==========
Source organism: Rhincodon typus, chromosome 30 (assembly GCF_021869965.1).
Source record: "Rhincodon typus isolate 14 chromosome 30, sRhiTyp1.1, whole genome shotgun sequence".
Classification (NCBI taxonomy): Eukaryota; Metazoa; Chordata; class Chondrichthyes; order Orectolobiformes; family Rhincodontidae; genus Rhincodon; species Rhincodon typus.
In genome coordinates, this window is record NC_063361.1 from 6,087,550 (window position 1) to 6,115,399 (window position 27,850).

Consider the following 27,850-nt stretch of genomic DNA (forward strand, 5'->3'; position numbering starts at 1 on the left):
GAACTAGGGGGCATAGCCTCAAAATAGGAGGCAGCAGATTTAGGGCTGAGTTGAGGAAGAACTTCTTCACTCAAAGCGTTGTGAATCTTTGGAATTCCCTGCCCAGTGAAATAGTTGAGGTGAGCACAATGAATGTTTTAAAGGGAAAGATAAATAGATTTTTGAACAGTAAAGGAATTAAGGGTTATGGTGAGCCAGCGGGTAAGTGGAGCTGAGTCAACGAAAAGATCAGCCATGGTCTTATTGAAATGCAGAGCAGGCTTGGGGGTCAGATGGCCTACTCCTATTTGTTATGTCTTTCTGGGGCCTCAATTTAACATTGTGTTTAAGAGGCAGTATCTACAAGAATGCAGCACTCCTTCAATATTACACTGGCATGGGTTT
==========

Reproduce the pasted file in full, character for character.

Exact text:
Source organism: Rhincodon typus, chromosome 30 (assembly GCF_021869965.1).
Source record: "Rhincodon typus isolate 14 chromosome 30, sRhiTyp1.1, whole genome shotgun sequence".
Classification (NCBI taxonomy): Eukaryota; Metazoa; Chordata; class Chondrichthyes; order Orectolobiformes; family Rhincodontidae; genus Rhincodon; species Rhincodon typus.
In genome coordinates, this window is record NC_063361.1 from 6,087,550 (window position 1) to 6,115,399 (window position 27,850).

Consider the following 27,850-nt stretch of genomic DNA (forward strand, 5'->3'; position numbering starts at 1 on the left):
GAACTAGGGGGCATAGCCTCAAAATAGGAGGCAGCAGATTTAGGGCTGAGTTGAGGAAGAACTTCTTCACTCAAAGCGTTGTGAATCTTTGGAATTCCCTGCCCAGTGAAATAGTTGAGGTGAGCACAATGAATGTTTTAAAGGGAAAGATAAATAGATTTTTGAACAGTAAAGGAATTAAGGGTTATGGTGAGCCAGCGGGTAAGTGGAGCTGAGTCAACGAAAAGATCAGCCATGGTCTTATTGAAATGCAGAGCAGGCTTGGGGGTCAGATGGCCTACTCCTATTTGTTATGTCTTTCTGGGGCCTCAATTTAACATTGTGTTTAAGAGGCAGTATCTACAAGAATGCAGCACTCCTTCAATATTACACTGGCATGGGTTT